Notice his ability to take Jesus to Jerusalem and make him stand on the parapet and take him to a high mountain and show him all the kingdoms of the world … Interesting.

The first temptation – change these stones into bread.

Jesus replies: “man does not live on bread alone but on every word that comes from the mouth of God.”

These are extraordinary words because Jesus has been fasting for forty days and forty nights yet he stresses that God’s Word is as important as our food!

So let’s look at our relationship with food because Jesus is using it to teach us. Most likely we start with breakfast, have something at lunch time, and something in the evening – and if you’re like me … it’s complicated!

How long do we go without sitting down to God’s Word? Could it be said by any stretch of the imagination that we ‘eat’ God’s Word?

We need to hear – really hear – God’s Word so that we’re responding to God rather than a God who is nothing more than our projection.

I’d like you to take a very close look at the second temptation. It’s the temptation to jump off the parapet – self harm and suicide – on the basis that God will look after us because God’s Word says so.

Jesus doesn’t deny that God will look after us – he says “you must not put the Lord your God to the test.”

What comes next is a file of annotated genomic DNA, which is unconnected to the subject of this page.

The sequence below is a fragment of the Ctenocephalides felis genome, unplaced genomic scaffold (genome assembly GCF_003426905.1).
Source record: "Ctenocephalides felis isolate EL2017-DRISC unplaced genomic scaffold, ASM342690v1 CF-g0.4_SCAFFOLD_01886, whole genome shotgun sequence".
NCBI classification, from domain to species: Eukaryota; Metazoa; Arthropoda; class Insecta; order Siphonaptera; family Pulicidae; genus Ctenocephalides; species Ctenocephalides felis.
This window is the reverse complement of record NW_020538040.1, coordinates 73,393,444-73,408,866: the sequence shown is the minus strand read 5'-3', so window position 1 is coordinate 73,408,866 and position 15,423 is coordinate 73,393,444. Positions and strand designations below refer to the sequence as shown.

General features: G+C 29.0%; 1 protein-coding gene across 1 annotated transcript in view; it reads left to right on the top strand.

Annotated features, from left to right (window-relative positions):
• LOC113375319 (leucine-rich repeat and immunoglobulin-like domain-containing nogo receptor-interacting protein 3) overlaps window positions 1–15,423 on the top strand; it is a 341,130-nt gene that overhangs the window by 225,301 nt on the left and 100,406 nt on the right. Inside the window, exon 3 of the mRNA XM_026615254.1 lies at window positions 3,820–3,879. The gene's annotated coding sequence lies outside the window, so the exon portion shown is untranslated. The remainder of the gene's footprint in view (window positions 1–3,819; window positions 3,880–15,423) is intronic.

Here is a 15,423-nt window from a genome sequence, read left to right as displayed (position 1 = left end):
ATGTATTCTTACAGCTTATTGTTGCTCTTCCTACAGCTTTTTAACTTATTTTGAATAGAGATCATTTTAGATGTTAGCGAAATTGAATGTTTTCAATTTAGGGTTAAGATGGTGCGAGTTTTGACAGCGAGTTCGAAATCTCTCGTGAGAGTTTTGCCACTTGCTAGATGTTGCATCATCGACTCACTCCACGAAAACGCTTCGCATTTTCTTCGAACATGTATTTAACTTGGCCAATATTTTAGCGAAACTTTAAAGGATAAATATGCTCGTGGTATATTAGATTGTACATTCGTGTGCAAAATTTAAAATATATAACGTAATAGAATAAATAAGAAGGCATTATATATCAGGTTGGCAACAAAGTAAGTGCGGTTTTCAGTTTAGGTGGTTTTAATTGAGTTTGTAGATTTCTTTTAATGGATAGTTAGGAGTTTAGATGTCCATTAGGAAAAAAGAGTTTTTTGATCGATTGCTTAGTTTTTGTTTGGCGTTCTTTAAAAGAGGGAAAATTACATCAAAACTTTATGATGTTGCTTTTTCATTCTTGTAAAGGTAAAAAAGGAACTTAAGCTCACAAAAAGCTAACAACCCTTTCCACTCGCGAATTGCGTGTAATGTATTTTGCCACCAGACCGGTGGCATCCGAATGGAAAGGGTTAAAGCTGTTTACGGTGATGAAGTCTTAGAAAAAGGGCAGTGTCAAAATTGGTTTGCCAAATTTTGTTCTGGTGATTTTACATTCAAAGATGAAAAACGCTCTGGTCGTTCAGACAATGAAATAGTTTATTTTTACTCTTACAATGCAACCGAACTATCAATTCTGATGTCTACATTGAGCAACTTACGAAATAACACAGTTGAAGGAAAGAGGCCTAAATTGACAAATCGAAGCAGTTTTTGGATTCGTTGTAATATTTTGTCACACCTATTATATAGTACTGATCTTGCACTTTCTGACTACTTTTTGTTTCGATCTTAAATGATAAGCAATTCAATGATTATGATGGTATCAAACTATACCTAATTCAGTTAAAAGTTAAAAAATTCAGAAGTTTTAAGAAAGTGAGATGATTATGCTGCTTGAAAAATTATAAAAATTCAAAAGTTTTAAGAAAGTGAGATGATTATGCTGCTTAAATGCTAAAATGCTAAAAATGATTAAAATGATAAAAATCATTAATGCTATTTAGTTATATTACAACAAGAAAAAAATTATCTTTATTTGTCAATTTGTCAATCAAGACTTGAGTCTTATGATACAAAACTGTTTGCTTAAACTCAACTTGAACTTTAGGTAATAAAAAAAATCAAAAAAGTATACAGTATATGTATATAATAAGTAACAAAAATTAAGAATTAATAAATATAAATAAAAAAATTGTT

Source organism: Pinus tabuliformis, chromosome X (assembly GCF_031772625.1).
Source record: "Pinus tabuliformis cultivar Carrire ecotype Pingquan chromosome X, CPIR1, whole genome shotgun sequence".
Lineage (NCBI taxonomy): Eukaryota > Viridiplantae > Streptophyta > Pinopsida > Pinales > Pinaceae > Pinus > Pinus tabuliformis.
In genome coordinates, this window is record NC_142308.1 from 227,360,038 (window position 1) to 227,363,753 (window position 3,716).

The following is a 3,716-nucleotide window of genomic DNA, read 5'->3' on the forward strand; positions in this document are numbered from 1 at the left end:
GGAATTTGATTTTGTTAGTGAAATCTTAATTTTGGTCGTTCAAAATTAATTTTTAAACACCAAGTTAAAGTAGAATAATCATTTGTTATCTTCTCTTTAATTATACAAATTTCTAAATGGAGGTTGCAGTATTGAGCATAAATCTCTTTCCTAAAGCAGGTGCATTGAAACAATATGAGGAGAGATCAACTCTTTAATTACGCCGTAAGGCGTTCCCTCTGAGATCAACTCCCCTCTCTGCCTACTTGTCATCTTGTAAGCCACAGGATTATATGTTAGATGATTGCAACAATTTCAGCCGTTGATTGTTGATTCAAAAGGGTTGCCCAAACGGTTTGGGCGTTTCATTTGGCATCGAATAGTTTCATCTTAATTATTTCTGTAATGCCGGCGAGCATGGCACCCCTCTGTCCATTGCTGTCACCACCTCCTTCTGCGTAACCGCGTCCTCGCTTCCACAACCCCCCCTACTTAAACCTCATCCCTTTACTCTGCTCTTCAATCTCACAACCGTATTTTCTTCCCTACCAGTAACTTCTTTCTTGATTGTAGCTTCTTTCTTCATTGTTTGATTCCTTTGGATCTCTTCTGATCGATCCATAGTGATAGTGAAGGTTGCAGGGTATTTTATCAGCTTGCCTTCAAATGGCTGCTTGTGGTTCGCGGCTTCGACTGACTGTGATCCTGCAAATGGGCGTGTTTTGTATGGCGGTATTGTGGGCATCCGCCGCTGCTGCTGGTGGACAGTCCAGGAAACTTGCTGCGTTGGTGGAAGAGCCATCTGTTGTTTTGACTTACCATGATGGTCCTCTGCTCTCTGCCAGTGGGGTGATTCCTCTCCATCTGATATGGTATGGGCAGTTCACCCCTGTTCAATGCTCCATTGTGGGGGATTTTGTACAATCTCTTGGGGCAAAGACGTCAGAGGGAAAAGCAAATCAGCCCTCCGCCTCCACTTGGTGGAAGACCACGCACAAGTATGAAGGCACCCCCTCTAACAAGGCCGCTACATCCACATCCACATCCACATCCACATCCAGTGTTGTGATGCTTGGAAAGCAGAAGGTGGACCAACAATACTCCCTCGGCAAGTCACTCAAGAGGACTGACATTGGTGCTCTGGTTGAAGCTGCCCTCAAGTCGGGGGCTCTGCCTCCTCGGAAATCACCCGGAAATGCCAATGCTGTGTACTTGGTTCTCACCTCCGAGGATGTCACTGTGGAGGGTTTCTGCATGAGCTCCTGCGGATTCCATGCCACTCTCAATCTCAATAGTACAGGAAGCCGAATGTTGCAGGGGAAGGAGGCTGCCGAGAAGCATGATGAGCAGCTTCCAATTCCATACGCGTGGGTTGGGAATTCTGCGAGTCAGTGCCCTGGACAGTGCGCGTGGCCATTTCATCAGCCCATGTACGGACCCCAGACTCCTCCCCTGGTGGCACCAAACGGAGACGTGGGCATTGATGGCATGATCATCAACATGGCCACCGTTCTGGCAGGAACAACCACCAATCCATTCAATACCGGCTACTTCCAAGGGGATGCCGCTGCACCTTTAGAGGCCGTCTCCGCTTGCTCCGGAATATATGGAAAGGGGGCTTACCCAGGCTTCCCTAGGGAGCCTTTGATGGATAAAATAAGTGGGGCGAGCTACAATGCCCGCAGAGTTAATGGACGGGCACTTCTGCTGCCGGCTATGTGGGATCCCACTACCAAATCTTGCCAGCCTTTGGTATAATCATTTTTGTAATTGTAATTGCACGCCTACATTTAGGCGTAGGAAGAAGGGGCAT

The third temptation is just as interesting because it suggests that the kingdoms of the world and their splendour – the wealth of the world – are not in God’s control but in the control of the devil who is therefore able to offer it to Jesus and presumably others too.

Isn’t that very interesting – in a world where God is blamed for starvation!

Jesus answer is even more telling; life is found not in the pursuit of worldly wealth but in the pursuit of God.

Sunday 8 Year A: Try reconciling euthanasia or even abortion with this!

Homily Notes.

IMG_0955Matt. 6:24-34 That is why I am telling you not to worry about your life and what you are to eat, nor about your body and how you are to clothe it …

Suggestion: Read and re-read the Gospel.

Summary: Use whatever it is you have – your education, your business, your wealth, not for your own personal gain but for God’s gain on earth, and God will grant you everything you need.

Firstly, something that jumped out at me, but if you’re to experience it too, you’ll need to read and re-read this particular Gospel passage until the message Jesus is attempting to convey starts to take hold of you, and as it takes hold think about euthanasia or abortion and it’ll hit you – bang – they’re totally opposed to the teaching of Jesus and impossible to reconcile apart from Mercy. Please do try it.

Secondly, notice what Jesus actually says. He says, if I put God and God’s kingdom first then God will look after me. I suspect that most of the time we place ‘me’ first and God doesn’t figure too prominently after that, other than to deliver in accordance with our plans.